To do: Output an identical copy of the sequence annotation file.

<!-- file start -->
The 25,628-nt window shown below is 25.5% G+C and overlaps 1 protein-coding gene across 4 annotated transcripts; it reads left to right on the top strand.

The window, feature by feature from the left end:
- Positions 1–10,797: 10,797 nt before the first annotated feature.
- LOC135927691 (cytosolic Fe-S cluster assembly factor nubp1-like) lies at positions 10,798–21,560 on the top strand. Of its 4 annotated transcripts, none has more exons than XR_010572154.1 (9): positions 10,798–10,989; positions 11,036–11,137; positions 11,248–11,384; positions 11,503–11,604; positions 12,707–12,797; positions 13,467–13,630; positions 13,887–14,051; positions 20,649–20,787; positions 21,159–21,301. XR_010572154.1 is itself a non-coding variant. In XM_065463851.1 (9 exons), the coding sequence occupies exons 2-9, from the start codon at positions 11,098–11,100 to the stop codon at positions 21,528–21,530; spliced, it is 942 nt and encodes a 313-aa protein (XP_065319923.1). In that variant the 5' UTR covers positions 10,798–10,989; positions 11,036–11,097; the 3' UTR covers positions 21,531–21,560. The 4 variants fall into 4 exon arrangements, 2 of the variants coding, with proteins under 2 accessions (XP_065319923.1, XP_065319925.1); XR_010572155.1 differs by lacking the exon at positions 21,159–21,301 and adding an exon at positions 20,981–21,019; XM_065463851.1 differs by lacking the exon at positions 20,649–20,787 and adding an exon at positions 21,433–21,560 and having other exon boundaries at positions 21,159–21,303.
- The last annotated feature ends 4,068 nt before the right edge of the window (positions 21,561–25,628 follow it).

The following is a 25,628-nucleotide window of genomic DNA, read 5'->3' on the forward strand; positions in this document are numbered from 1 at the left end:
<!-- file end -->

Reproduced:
The 25,628-nt window shown below is 25.5% G+C and overlaps 1 protein-coding gene across 4 annotated transcripts; it reads left to right on the top strand.

The window, feature by feature from the left end:
- Positions 1–10,797: 10,797 nt before the first annotated feature.
- LOC135927691 (cytosolic Fe-S cluster assembly factor nubp1-like) lies at positions 10,798–21,560 on the top strand. Of its 4 annotated transcripts, none has more exons than XR_010572154.1 (9): positions 10,798–10,989; positions 11,036–11,137; positions 11,248–11,384; positions 11,503–11,604; positions 12,707–12,797; positions 13,467–13,630; positions 13,887–14,051; positions 20,649–20,787; positions 21,159–21,301. XR_010572154.1 is itself a non-coding variant. In XM_065463851.1 (9 exons), the coding sequence occupies exons 2-9, from the start codon at positions 11,098–11,100 to the stop codon at positions 21,528–21,530; spliced, it is 942 nt and encodes a 313-aa protein (XP_065319923.1). In that variant the 5' UTR covers positions 10,798–10,989; positions 11,036–11,097; the 3' UTR covers positions 21,531–21,560. The 4 variants fall into 4 exon arrangements, 2 of the variants coding, with proteins under 2 accessions (XP_065319923.1, XP_065319925.1); XR_010572155.1 differs by lacking the exon at positions 21,159–21,301 and adding an exon at positions 20,981–21,019; XM_065463851.1 differs by lacking the exon at positions 20,649–20,787 and adding an exon at positions 21,433–21,560 and having other exon boundaries at positions 21,159–21,303.
- The last annotated feature ends 4,068 nt before the right edge of the window (positions 21,561–25,628 follow it).

The following is a 25,628-nucleotide window of genomic DNA, read 5'->3' on the forward strand; positions in this document are numbered from 1 at the left end: